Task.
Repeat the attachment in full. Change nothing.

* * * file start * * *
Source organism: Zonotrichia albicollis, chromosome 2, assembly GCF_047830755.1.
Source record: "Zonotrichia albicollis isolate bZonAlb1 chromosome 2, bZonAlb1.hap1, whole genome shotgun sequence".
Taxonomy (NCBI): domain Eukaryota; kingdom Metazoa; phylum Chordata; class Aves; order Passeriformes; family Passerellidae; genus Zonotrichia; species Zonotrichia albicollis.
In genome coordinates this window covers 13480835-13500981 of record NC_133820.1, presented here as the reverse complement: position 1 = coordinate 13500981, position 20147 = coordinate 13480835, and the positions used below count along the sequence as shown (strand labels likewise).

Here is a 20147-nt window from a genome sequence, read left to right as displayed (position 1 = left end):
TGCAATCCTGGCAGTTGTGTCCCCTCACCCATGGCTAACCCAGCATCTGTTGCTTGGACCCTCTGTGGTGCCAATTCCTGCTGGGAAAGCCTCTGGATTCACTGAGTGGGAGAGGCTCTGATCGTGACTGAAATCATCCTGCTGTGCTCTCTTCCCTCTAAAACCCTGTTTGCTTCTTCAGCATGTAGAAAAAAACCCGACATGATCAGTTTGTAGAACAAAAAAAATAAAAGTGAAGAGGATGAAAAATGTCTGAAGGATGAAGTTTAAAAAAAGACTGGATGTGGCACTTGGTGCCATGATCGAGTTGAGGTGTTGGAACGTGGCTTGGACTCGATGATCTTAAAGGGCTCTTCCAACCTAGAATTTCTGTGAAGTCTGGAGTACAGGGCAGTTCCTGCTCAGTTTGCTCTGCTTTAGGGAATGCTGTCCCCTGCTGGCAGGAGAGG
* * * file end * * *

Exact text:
Source organism: Zonotrichia albicollis, chromosome 2, assembly GCF_047830755.1.
Source record: "Zonotrichia albicollis isolate bZonAlb1 chromosome 2, bZonAlb1.hap1, whole genome shotgun sequence".
Taxonomy (NCBI): domain Eukaryota; kingdom Metazoa; phylum Chordata; class Aves; order Passeriformes; family Passerellidae; genus Zonotrichia; species Zonotrichia albicollis.
In genome coordinates this window covers 13480835-13500981 of record NC_133820.1, presented here as the reverse complement: position 1 = coordinate 13500981, position 20147 = coordinate 13480835, and the positions used below count along the sequence as shown (strand labels likewise).

Here is a 20147-nt window from a genome sequence, read left to right as displayed (position 1 = left end):
TGCAATCCTGGCAGTTGTGTCCCCTCACCCATGGCTAACCCAGCATCTGTTGCTTGGACCCTCTGTGGTGCCAATTCCTGCTGGGAAAGCCTCTGGATTCACTGAGTGGGAGAGGCTCTGATCGTGACTGAAATCATCCTGCTGTGCTCTCTTCCCTCTAAAACCCTGTTTGCTTCTTCAGCATGTAGAAAAAAACCCGACATGATCAGTTTGTAGAACAAAAAAAATAAAAGTGAAGAGGATGAAAAATGTCTGAAGGATGAAGTTTAAAAAAAGACTGGATGTGGCACTTGGTGCCATGATCGAGTTGAGGTGTTGGAACGTGGCTTGGACTCGATGATCTTAAAGGGCTCTTCCAACCTAGAATTTCTGTGAAGTCTGGAGTACAGGGCAGTTCCTGCTCAGTTTGCTCTGCTTTAGGGAATGCTGTCCCCTGCTGGCAGGAGAGG